In Roberts v. Allman, 106 N. C., 391, it is held: “It is not enough that parties to a suit should engage counsel and leave it entirely in his charge. They should, in addition to this, give it that amount of attention which a man or ordinary prudence usually gives to his important business.” This case cites many others to same effect and has itself been cited often since. See Anno. Ed. Besides, it is not necessary to discuss the point for there is no finding by the judge that the defendant has a *250meritorious defense nor would the facts found have sustained such finding.

Unless the judge finds that there was excusable neglect, and this finding is correct as a matter of law, he is not authorized to set aside the-judgment. The facts found by him are conclusive if there is any evidence on which to base such finding of fact. Whether the facts found constitute excusable neglect or not is a matter of law and reviewable upon appeal.

•But even when the facts found justify a conclusion that the neglect was excusable, the court cannot set aside the judgment unless there is a meritorious defense. Norton v. McLaurin, 125 N. C., 185, where the subject is fully discussed with full citation of authorities. See, also, cases cited thereto in the Anno. Ed. In the recent case of Glisson v. Glisson, 153 N. C., 188, Brown, J., says: “Unless the Court can now see reasonably that defendants had a good defense, or that they could make a good defense that would affect the judgment, why should it engage in the vain work of setting the judgment aside? Jeffries v. Aaron, 120 N. C., 169; Cherry v. Canal Co., 140 N. C., 423.” This is cited with approval by Walker, J., Harris v. Bennett, 160 N. C., 347.

In the still more recent ease of Lumber Co. v. Cottingham, 173 N. C., 323, Walker, J., áfter citing and approving the analysis set out in Norton v. McLaurin, supra, says: “It would be idle to vacate a judgment if there is no real and substantial defense on the merits. But we need not decide as to this feature of the case, for there must be both excusable neglect and a meritorious defense as the cases cited by us will show.”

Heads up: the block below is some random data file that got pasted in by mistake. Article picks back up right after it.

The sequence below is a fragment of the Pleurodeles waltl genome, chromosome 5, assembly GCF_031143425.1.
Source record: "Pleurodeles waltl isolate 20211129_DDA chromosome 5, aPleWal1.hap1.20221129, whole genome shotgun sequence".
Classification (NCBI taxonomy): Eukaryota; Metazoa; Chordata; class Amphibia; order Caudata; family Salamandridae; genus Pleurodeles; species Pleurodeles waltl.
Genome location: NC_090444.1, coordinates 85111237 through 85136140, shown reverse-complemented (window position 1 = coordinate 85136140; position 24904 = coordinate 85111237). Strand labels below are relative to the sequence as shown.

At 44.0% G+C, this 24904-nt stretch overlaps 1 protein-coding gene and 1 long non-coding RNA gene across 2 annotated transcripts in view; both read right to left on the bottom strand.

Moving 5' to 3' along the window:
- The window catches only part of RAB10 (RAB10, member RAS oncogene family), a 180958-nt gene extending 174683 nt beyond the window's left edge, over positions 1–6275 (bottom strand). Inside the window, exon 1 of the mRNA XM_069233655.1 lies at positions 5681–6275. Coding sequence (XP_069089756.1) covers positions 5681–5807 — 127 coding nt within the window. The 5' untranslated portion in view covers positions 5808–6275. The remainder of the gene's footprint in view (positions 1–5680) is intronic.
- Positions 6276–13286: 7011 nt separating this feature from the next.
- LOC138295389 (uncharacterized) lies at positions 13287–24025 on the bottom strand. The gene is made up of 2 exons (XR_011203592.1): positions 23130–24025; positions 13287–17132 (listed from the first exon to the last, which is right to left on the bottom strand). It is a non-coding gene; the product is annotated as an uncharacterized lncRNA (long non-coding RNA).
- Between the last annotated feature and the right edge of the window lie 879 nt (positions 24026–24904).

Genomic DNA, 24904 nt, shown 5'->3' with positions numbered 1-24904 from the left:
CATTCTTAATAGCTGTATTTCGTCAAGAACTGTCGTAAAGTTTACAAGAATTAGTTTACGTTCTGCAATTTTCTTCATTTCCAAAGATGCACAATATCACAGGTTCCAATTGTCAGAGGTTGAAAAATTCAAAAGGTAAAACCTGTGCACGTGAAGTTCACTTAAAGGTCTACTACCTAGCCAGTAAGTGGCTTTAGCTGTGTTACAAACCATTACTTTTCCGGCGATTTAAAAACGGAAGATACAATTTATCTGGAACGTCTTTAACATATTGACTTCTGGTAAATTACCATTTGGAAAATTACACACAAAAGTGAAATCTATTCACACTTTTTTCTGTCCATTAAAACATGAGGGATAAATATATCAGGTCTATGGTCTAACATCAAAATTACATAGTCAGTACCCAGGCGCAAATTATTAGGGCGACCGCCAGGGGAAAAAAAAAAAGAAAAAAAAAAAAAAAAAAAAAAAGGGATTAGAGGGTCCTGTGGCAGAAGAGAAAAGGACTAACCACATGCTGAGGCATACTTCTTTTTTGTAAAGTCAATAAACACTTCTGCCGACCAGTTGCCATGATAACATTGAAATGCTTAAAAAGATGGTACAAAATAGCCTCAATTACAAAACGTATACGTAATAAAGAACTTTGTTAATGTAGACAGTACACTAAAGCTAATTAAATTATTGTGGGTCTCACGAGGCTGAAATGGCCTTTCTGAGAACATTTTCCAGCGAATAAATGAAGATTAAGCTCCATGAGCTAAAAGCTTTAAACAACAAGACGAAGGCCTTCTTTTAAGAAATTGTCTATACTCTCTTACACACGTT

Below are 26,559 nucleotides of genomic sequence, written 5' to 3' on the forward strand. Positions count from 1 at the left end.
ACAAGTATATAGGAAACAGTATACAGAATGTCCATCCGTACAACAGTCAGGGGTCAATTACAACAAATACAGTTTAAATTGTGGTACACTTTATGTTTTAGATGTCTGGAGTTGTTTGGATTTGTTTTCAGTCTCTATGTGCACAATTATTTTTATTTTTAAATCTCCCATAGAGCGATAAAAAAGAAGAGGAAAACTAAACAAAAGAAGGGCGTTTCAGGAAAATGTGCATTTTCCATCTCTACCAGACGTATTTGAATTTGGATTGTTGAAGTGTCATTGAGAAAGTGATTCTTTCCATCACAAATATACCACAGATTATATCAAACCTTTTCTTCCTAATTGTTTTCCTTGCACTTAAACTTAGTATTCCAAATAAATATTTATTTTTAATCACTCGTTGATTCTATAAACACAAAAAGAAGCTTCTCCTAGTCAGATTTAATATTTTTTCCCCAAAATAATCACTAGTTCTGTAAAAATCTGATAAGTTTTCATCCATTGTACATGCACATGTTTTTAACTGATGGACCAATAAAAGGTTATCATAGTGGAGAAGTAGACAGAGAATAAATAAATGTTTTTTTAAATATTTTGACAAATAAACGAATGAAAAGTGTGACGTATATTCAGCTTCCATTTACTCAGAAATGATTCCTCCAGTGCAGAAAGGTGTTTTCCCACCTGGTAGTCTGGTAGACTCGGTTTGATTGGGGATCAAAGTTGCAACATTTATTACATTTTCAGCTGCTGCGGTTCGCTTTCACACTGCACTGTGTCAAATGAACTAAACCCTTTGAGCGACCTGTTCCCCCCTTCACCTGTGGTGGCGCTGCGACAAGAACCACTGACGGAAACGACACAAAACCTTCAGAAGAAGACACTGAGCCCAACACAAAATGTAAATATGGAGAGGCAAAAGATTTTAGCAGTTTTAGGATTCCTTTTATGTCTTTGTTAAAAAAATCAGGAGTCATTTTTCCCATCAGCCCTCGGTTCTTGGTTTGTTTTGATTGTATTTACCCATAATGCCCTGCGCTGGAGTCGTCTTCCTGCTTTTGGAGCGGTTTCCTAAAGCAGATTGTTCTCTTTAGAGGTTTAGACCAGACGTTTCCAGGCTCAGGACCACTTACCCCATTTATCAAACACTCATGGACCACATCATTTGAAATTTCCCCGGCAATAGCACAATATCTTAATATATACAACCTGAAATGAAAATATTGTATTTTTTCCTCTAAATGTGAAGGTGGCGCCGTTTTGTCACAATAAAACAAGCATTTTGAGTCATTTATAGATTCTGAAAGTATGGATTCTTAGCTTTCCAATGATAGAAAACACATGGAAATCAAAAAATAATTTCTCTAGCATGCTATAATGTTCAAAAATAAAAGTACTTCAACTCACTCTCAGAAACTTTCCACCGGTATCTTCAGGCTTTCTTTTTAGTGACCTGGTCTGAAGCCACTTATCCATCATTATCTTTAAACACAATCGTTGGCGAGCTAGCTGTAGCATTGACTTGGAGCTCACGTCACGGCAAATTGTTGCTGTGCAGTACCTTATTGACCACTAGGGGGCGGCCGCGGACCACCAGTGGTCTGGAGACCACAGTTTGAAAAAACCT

In Crumpler v. Hines, 174 N. C., 284, Allen, J., citing many authorities, says: “One who asks to be relieved from a judgment on the ground of excusable neglect must show merit, as otherwise the court would be asked to do the vain thing of setting aside a judgment when it would be its duty to enter again the same judgment on motion of the adverse-party.” _

_ The judge further finds as facts that the plaintiff’s and defendants’' chain of title both cover the land in controversy; that defendants’ chain of title is a grant, 10 March, 1898, mesne conveyances to T. C. Wooten,, who on 17 February, 1911, conveyed to the defendants by deed which was recorded 27 February, 1911. Also that the “plaintiff’s claim is. under grant issued about 1795, which covers land in controversy; also-under tax deeds, and connected with same by unbroken chain of title.” And, also, that it acquired the T. C. Wooten title (under which defendants claim) by lien which attached prior to the said Wooten’s deed to-defendants, by virtue of a regular sale under execution on a judgment against T. C. Wooten docketed in Onslow on 10 February, 1911, eleven *251days before tbe deed from said Wooten to the defendant was registered and seven days before it purports to have been executed.

There is not only no finding, or evidence set out in any affidavit to-justify such finding, of any actual possession by defendants or those under whom they claim; but even if they had been in actual possession from the date of the grant it would have been of no avail as the grant was issued after 1893, to wit, 10 March, 1898. Bev., 1699, provides: “Every grant of land made since 6 March, 1893, in pursuance of the statutes regulating entries and grants, shall, if such land or any portion thereof has been heretofore granted by this State, so far as relates tO' any such land heretofore granted, be absolutely void for all purposes whatsoever; shall confer no rights whatever upon the grantee or grantees-therein or those claiming under such grantee or grantees, and shall in no case and under no circumstances constitute any color of title to any person whomsoever.” The statute was sustained in Weaver v. Love, 146 N. C., 414.

Upon the facts found the defendant has not shown any meritorious defense and the judge has not so found. The judgment below must be